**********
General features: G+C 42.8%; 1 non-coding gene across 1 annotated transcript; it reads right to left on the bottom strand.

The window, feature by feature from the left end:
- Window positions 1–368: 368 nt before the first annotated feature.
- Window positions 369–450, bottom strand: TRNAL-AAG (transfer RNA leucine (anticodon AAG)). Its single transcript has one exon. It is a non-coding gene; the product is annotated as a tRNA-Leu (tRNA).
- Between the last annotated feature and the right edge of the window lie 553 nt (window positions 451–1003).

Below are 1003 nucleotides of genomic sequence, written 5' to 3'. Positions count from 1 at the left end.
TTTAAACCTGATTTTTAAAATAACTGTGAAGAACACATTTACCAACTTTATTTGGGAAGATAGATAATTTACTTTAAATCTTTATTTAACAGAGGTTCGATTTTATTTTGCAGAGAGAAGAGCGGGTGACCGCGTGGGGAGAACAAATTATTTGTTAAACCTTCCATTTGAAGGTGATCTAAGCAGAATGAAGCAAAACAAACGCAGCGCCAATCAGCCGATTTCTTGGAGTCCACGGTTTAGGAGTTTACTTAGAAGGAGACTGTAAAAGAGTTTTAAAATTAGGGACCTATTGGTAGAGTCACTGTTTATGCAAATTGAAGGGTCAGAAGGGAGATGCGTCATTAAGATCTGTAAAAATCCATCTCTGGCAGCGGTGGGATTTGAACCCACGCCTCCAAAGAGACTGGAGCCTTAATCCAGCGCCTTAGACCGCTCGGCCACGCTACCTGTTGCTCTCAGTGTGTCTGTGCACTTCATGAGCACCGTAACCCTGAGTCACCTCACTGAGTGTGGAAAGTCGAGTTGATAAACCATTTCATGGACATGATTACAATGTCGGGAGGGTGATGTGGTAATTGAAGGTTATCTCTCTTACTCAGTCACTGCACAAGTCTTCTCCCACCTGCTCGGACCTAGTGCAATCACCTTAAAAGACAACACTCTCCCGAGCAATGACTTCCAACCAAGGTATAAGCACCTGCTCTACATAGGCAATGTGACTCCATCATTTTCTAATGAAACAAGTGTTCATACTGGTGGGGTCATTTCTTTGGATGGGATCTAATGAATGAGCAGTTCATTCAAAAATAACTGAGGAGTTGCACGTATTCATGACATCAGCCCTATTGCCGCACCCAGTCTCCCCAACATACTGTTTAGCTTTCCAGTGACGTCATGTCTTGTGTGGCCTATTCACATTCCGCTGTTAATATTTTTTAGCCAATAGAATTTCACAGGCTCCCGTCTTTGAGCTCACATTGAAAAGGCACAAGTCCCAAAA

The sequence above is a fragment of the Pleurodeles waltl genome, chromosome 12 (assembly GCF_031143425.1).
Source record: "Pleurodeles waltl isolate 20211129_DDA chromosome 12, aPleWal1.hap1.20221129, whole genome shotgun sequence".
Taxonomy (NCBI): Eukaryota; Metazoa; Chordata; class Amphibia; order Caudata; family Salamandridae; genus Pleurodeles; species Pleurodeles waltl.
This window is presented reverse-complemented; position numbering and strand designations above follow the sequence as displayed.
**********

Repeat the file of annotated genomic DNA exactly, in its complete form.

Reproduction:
General features: G+C 42.8%; 1 non-coding gene across 1 annotated transcript; it reads right to left on the bottom strand.

The window, feature by feature from the left end:
- Window positions 1–368: 368 nt before the first annotated feature.
- Window positions 369–450, bottom strand: TRNAL-AAG (transfer RNA leucine (anticodon AAG)). Its single transcript has one exon. It is a non-coding gene; the product is annotated as a tRNA-Leu (tRNA).
- Between the last annotated feature and the right edge of the window lie 553 nt (window positions 451–1003).

Below are 1003 nucleotides of genomic sequence, written 5' to 3'. Positions count from 1 at the left end.
TTTAAACCTGATTTTTAAAATAACTGTGAAGAACACATTTACCAACTTTATTTGGGAAGATAGATAATTTACTTTAAATCTTTATTTAACAGAGGTTCGATTTTATTTTGCAGAGAGAAGAGCGGGTGACCGCGTGGGGAGAACAAATTATTTGTTAAACCTTCCATTTGAAGGTGATCTAAGCAGAATGAAGCAAAACAAACGCAGCGCCAATCAGCCGATTTCTTGGAGTCCACGGTTTAGGAGTTTACTTAGAAGGAGACTGTAAAAGAGTTTTAAAATTAGGGACCTATTGGTAGAGTCACTGTTTATGCAAATTGAAGGGTCAGAAGGGAGATGCGTCATTAAGATCTGTAAAAATCCATCTCTGGCAGCGGTGGGATTTGAACCCACGCCTCCAAAGAGACTGGAGCCTTAATCCAGCGCCTTAGACCGCTCGGCCACGCTACCTGTTGCTCTCAGTGTGTCTGTGCACTTCATGAGCACCGTAACCCTGAGTCACCTCACTGAGTGTGGAAAGTCGAGTTGATAAACCATTTCATGGACATGATTACAATGTCGGGAGGGTGATGTGGTAATTGAAGGTTATCTCTCTTACTCAGTCACTGCACAAGTCTTCTCCCACCTGCTCGGACCTAGTGCAATCACCTTAAAAGACAACACTCTCCCGAGCAATGACTTCCAACCAAGGTATAAGCACCTGCTCTACATAGGCAATGTGACTCCATCATTTTCTAATGAAACAAGTGTTCATACTGGTGGGGTCATTTCTTTGGATGGGATCTAATGAATGAGCAGTTCATTCAAAAATAACTGAGGAGTTGCACGTATTCATGACATCAGCCCTATTGCCGCACCCAGTCTCCCCAACATACTGTTTAGCTTTCCAGTGACGTCATGTCTTGTGTGGCCTATTCACATTCCGCTGTTAATATTTTTTAGCCAATAGAATTTCACAGGCTCCCGTCTTTGAGCTCACATTGAAAAGGCACAAGTCCCAAAA

The sequence above is a fragment of the Pleurodeles waltl genome, chromosome 12 (assembly GCF_031143425.1).
Source record: "Pleurodeles waltl isolate 20211129_DDA chromosome 12, aPleWal1.hap1.20221129, whole genome shotgun sequence".
Taxonomy (NCBI): Eukaryota; Metazoa; Chordata; class Amphibia; order Caudata; family Salamandridae; genus Pleurodeles; species Pleurodeles waltl.
This window is presented reverse-complemented; position numbering and strand designations above follow the sequence as displayed.